Understanding Linux Distributions: Your Guide to the Open-Source OS

A Linux distribution, often shortened to distro, is a collection of software designed to give users access to open-source Linux on your computer in a user-friendly way. It essentially acts as a complete operating system, much like Windows or macOS, built around the Linux kernel.

Here’s a breakdown of the key components of Linux distros –

  • Linux Kernel: Linux Kernel is the core building block that acts as the interpreter that translates instructions between your computer’s hardware (processor, memory, etc.) and the software applications you use. It manages essential tasks like memory allocation and device communication.
  • Desktop Environment (DE): It is the graphical user interface (GUI) that you interact with. It provides the familiar windows, icons, menus, and desktop elements you’re used to on other operating systems such as Windows or macOS. Popular DE options in Linux distros include GNOME, KDE Plasma, and Cinnamon.
  • Pre-installed Software: Most distros come with a selection of essential applications, such as LibreOffice, browsers, etc., pre-installed, allowing you to get started with common tasks like web browsing, document editing, or even playing games right away. This eliminates the need to find and install individual programs yourself.
  • Package Management System: It is a powerful tool that simplifies software installation, updates, and removal on Linux. It acts like an app store specifically designed for your distro, offering a vast library of additional software you can easily add to your system.

The beauty of Linux distros lies in their sheer variety. There are hundreds of options available, each catering to specific needs and preferences. Some prioritize a user-friendly experience for beginners, while others cater to power users or specialize in particular tasks like web development or scientific computing.

Why Choose Linux?

While Windows and macOS are familiar options, Linux offers some unique advantages, especially for beginners –

  • Free and Open-Source: Unlike commercially licensed operating systems such as Windows, Linux is completely free to use and modify. Plus, the open-source nature allows for continuous development and customization by a passionate global community.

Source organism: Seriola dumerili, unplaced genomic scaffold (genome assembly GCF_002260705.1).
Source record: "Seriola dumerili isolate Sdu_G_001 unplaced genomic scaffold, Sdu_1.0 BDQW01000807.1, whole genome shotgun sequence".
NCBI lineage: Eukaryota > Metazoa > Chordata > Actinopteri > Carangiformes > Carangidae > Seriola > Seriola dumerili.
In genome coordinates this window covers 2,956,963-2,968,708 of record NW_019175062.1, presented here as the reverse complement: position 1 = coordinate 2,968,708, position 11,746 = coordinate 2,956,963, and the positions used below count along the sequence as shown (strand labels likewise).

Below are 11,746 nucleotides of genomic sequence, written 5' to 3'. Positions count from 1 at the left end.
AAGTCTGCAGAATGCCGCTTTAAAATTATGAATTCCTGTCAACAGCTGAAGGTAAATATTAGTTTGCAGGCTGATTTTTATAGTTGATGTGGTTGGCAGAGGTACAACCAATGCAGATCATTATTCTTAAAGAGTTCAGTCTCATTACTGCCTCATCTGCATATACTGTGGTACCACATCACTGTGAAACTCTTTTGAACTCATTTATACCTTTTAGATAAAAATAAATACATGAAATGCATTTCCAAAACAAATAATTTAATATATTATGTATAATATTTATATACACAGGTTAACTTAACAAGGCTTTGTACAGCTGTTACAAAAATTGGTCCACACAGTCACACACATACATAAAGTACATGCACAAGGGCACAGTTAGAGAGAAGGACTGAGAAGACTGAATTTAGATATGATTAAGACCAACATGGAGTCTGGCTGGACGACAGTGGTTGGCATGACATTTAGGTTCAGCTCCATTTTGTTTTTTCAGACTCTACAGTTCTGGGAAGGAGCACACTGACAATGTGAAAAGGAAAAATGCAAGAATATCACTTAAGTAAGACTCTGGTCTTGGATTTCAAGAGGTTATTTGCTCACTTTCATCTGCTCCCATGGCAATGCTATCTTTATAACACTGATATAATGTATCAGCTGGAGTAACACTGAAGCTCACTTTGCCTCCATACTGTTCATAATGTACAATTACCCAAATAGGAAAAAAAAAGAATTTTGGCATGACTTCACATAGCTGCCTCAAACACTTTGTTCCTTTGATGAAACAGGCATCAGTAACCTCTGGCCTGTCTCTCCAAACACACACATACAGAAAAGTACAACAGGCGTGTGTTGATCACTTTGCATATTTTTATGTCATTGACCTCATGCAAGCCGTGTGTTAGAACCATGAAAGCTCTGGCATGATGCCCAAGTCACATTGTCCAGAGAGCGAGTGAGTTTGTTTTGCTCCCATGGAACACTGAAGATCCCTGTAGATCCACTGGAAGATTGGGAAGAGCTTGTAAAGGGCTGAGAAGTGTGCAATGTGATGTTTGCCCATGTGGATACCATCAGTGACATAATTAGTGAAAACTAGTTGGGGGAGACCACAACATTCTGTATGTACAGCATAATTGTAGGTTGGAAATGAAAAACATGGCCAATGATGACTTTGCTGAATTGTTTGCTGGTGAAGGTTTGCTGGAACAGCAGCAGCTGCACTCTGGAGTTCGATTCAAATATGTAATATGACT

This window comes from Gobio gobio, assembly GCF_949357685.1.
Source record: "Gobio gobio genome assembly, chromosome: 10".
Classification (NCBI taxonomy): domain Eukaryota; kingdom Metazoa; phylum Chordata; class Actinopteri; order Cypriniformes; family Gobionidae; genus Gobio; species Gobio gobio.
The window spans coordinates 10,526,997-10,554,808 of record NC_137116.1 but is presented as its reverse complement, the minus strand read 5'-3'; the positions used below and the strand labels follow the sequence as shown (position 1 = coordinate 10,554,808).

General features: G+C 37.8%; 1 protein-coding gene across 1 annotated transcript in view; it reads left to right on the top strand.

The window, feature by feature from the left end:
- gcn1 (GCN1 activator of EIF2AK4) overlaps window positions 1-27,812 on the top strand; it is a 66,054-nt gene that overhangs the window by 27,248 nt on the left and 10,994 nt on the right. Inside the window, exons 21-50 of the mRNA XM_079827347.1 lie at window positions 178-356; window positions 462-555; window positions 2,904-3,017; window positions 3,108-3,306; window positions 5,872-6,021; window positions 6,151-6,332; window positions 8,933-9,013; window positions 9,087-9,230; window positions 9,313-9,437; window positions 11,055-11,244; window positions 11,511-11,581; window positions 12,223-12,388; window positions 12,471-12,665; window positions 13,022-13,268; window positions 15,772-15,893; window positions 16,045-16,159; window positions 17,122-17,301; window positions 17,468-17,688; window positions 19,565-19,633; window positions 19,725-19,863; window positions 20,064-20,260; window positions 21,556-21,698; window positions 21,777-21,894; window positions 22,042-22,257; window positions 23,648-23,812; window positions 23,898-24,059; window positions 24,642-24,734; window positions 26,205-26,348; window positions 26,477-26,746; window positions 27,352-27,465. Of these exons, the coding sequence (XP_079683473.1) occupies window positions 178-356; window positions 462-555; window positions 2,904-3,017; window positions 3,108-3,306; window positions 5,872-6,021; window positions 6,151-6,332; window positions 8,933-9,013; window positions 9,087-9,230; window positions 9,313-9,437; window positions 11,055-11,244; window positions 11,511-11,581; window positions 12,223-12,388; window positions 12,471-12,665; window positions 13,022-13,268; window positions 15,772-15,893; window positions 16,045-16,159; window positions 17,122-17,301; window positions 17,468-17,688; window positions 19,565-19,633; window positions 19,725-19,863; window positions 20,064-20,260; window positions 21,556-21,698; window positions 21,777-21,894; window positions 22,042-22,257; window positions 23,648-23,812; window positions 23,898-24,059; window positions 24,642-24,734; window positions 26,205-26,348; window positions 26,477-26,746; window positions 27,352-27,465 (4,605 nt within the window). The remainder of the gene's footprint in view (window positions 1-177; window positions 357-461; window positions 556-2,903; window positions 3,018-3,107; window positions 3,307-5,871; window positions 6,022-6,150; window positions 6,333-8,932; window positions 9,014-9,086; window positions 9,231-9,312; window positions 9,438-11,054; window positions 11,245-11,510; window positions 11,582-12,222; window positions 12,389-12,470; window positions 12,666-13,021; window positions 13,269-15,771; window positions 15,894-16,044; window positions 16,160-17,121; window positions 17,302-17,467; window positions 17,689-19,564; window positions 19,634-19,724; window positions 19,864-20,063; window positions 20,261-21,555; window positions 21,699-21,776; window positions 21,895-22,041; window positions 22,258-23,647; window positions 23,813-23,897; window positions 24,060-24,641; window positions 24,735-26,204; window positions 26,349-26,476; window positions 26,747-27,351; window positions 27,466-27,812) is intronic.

• Security: Linux is known for its robust security features. The open-source nature allows for constant scrutiny and improvement by the community, making it a secure choice for your computer. Besides, Canonical even offers Ubuntu Pro for free to all Ubuntu users.
  • Lightweight: Some Linux distros are lightweight and require fewer resources to run compared to Windows or other operating systems. This can be beneficial for older computers or those with less powerful hardware.
  • Vibrant Community: The Linux community is known for being welcoming and supportive. If you encounter any problems, there are countless online forums and resources available to help you troubleshoot and get the most out of your Linux experience.

List of the Best Linux Distros

To make things easier for our readers, we listed Linux distros based on different use cases.

You can find the list below –

How to Choose the Right Distro for You?

With a vast array of Linux distros available, selecting the perfect one can feel overwhelming. We understand that and that’s why we have compiled lists of distros based on their use cases that you can find in the above section.

That said, while choosing a distro for you, you can consider the following criteria –

Consider Your Needs

  • Beginner-friendly: If you’re new to Linux, prioritize distros known for ease of use and intuitive interfaces (e.g., Ubuntu, Mint, Pop!_OS).
  • Hardware Compatibility: Ensure the distro you choose is compatible with your computer’s hardware, especially if you have an older machine. Some lightweight distros (e.g., Lubuntu, Xubuntu) require fewer resources.
  • Specific Tasks: Many distros cater to specialized tasks and are optimized for them, such as gaming, web development, or scientific computing. Consider this when choosing the right Linux distro for you.
  • Desired Features: Think about the software and desktop environment (DE) you prefer. Some distros offer a wider variety of pre-installed applications or customizable DE options.

Explore and Experiment

Many distros offer live boot options that allow you to try them out before installation. This is a great way to experience different DEs and see which distro feels most comfortable for you.

Leverage the Community

The Linux community is a valuable resource! Online forums and communities can answer your questions and offer recommendations based on your specific needs, helping you learn even complex Linux distros.

By following these steps, you’ll be well on your way to choosing the perfect Linux distro for a smooth and enjoyable computing experience.

Below, we have covered all the popular Linux distributions along with detailed guides related to those, allowing you to easily get a good grasp on them.


Ubuntu is amongst the most popular Linux distributions, built around the Linux kernel. It is best suited for beginners who are shifting from Windows or macOS and want a smooth transition. You can read our detailed Ubuntu review to learn more about this Linux distro.

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Authored by Mark Hoffman
Mark is a troubleshooting expert who has helped countless people fix errors and get their computers working again. At Eeebuntu, he mainly covers troubleshooting guides, listicles, and product reviews.